Colwyn Bay's Victoria pier future under scrutiny

Colwyn Bay pier Basic renovation of the pier would cost an estimated £3.5m

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The future for a dilapidated seaside pier is up for discussion in a closed-door meeting of Conwy council.

The Victoria Pier in Colwyn Bay was placed in the hands of bankruptcy trustees in 2008, and its condition has continued to deteriorate since then.

One option known to be on the table is a plan for the council to buy the pier, while another involves £3.5m respairs.

Documents obtained through a freedom of information request also appear to rule out demolishing the structure.

The pier has been at the centre of fierce debates both in the local community and at Conwy council since its owner Steve Hunt was made bankrupt in a row with the council over business rates and council tax.

On Thursday, the council's communities overview and scrutiny committee will discuss the future of the pier.

The pier is currently in the care of the bankruptcy trustees Royce, Peeling and Green Ltd (RPG).

Originally built in 1900, it was once a hub of Colwyn Bay's social life, hosting stars such as Morecambe and Wise, Ken Dodd, Harry Secombe, Motörhead, and Elvis Costello.

Start Quote

Colwyn Bay Pier - danger sign

If you look at all the regeneration plans for Colwyn Bay - the pier is not there”

End Quote Steve Hunt Former pier owner

However, five years of work to restore it came to an end with Mr Hunt's bankruptcy order.

The latest discussions follow a series of reports and proposals considered by the council cabinet and a special committee set up to look into possible development of the pier.

Minutes of the meetings of the council's Colwyn Bay pier 'task and finish group' had been restricted from publication, but details were released following a freedom of information request by its previous owner.

Councillors have been told that demolition of the existing pier would cost just over £1m, while renovation to provide a "basic pier" for use a boardwalk could cost up to £3.5m.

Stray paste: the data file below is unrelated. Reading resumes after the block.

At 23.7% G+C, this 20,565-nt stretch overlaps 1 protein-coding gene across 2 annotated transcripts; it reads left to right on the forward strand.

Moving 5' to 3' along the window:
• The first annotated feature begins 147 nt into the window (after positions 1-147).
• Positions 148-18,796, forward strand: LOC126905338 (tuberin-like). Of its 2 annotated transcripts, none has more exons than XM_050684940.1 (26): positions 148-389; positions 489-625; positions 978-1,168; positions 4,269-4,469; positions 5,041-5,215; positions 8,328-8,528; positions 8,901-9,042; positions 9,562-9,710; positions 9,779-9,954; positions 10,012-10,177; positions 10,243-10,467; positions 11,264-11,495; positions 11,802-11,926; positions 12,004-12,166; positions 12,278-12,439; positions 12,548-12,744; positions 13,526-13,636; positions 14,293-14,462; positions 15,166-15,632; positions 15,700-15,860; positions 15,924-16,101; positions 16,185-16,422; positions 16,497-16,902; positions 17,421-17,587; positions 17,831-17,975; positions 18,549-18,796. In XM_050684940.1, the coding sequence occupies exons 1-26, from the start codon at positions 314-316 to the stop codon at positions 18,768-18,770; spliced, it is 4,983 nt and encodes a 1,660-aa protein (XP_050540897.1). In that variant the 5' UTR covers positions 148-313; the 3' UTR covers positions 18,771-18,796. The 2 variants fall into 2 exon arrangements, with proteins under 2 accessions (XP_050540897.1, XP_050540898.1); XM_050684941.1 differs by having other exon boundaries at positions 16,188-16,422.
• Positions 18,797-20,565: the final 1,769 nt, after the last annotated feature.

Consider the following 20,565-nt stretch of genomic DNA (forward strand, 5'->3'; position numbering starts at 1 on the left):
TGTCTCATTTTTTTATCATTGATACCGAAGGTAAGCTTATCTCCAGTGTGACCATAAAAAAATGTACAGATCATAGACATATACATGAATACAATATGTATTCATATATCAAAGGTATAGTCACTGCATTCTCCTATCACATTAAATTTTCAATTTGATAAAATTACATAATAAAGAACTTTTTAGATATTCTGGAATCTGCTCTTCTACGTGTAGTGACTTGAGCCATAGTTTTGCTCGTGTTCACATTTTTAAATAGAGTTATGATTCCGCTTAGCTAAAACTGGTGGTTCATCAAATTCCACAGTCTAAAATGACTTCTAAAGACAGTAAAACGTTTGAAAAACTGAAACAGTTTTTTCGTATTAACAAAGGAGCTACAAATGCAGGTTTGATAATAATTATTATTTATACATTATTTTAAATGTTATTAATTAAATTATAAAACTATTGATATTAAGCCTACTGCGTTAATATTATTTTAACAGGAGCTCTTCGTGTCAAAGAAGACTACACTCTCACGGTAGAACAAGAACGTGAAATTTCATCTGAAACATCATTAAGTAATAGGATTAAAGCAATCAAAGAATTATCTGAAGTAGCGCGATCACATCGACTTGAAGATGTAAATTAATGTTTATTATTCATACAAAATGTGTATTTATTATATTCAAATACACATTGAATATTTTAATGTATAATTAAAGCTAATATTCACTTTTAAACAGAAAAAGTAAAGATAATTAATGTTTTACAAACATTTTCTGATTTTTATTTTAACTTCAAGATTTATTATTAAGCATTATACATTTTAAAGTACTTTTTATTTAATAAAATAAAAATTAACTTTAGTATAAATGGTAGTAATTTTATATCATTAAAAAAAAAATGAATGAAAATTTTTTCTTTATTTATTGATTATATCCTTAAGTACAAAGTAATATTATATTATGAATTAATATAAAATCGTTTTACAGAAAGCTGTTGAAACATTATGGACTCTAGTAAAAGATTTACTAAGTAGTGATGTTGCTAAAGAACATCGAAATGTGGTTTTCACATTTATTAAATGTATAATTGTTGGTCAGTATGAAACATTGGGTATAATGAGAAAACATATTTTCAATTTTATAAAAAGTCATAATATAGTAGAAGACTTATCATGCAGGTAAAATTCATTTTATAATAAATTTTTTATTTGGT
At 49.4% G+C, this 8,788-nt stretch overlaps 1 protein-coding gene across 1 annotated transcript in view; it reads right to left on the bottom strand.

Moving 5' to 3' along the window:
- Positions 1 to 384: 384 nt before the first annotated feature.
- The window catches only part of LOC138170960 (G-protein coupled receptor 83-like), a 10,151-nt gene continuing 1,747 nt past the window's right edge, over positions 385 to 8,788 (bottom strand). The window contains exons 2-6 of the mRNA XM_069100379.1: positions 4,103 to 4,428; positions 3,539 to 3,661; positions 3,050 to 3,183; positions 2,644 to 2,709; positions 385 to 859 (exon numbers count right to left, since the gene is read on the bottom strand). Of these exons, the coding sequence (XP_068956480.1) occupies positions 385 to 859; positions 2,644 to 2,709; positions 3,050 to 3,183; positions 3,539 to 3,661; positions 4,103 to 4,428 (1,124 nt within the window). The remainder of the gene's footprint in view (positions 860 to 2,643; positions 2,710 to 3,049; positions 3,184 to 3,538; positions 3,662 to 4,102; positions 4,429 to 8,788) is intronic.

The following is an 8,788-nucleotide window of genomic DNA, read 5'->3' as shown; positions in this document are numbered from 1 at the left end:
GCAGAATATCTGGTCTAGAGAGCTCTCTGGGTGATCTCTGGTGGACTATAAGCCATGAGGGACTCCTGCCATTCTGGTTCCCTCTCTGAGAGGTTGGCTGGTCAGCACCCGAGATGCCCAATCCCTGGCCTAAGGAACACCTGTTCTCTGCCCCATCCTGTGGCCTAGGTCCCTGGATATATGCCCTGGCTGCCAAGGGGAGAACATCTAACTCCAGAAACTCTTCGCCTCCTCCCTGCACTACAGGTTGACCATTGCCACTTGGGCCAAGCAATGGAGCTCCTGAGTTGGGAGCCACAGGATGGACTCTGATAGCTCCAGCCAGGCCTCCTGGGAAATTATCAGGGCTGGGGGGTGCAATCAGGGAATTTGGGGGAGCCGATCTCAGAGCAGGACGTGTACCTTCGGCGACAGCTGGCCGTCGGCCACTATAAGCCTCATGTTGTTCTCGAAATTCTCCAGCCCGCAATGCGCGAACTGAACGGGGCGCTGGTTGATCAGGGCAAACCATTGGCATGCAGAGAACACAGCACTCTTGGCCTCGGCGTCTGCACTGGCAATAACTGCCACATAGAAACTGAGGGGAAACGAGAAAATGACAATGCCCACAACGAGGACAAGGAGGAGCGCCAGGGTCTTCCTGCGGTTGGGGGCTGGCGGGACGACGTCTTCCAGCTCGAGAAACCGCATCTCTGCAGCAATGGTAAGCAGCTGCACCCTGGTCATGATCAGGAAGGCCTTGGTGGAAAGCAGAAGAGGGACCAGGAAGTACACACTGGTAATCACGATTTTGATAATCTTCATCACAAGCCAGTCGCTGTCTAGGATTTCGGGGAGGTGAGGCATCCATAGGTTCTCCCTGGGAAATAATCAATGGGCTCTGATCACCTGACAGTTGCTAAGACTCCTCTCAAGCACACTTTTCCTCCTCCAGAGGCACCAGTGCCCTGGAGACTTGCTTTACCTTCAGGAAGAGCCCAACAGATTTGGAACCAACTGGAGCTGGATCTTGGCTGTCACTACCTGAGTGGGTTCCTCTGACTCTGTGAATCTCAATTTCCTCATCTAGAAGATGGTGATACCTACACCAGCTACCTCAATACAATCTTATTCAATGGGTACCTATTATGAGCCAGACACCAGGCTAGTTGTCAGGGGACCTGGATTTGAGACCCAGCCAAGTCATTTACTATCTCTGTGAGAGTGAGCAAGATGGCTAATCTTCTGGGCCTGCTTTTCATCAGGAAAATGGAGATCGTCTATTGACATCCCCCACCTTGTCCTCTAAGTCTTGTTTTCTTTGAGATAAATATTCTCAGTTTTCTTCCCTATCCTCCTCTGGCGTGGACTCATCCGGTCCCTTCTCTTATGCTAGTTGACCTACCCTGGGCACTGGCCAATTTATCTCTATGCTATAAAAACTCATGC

The documents reveal that the committee outlined several options, three which the council cabinet said it favoured exploring:

  • Facilitating the purchase of the pier for a private or social enterprise
  • Purchasing the pier itself
  • A joint venture purchase with another body, at arms length from the council.

However, the cabinet ruled out demolishing the site, which is a Grade-II listed structure.

Despite the council cabinet's rejection of demolition, the pier's former owner, Mr Hunt is unconvinced.

"It's a complete farce. If you look at all the regeneration plans for Colwyn Bay - the pier is not there," he stated.

He said as far as he was concerned, the council would acquire the pier and "plans to demolish it".

RPG have gone on the record stating a preference to sell the structure to a body set up to save it, called the Victoria Pier Pressure Group.

Council documents suggest the site could fetch between £40,000-£140,000, a price reflected in an assessment stating the pier had only a scrap and salvage value.

Colwyn Bay pier circa 1930 The pier was a major tourist attraction for north Wales for much of the last century

The pressure group has put forward its own proposals to renovate the pier as part of a social enterprise project for Colwyn Bay.

As part of that bid, a preliminary approach has been made to the Heritage Lottery Fund in an attempt to raised funding.

Commenting on the council discussions, Conwy's acting corporate director Iwan Davies said: "In December 2010, the council's cabinet agreed that work should be done in looking at possible solutions and funding streams.

"A report will be going to Communities Overview and Scrutiny Committee on Thursday 7 April, and then the Cabinet on 12 April."

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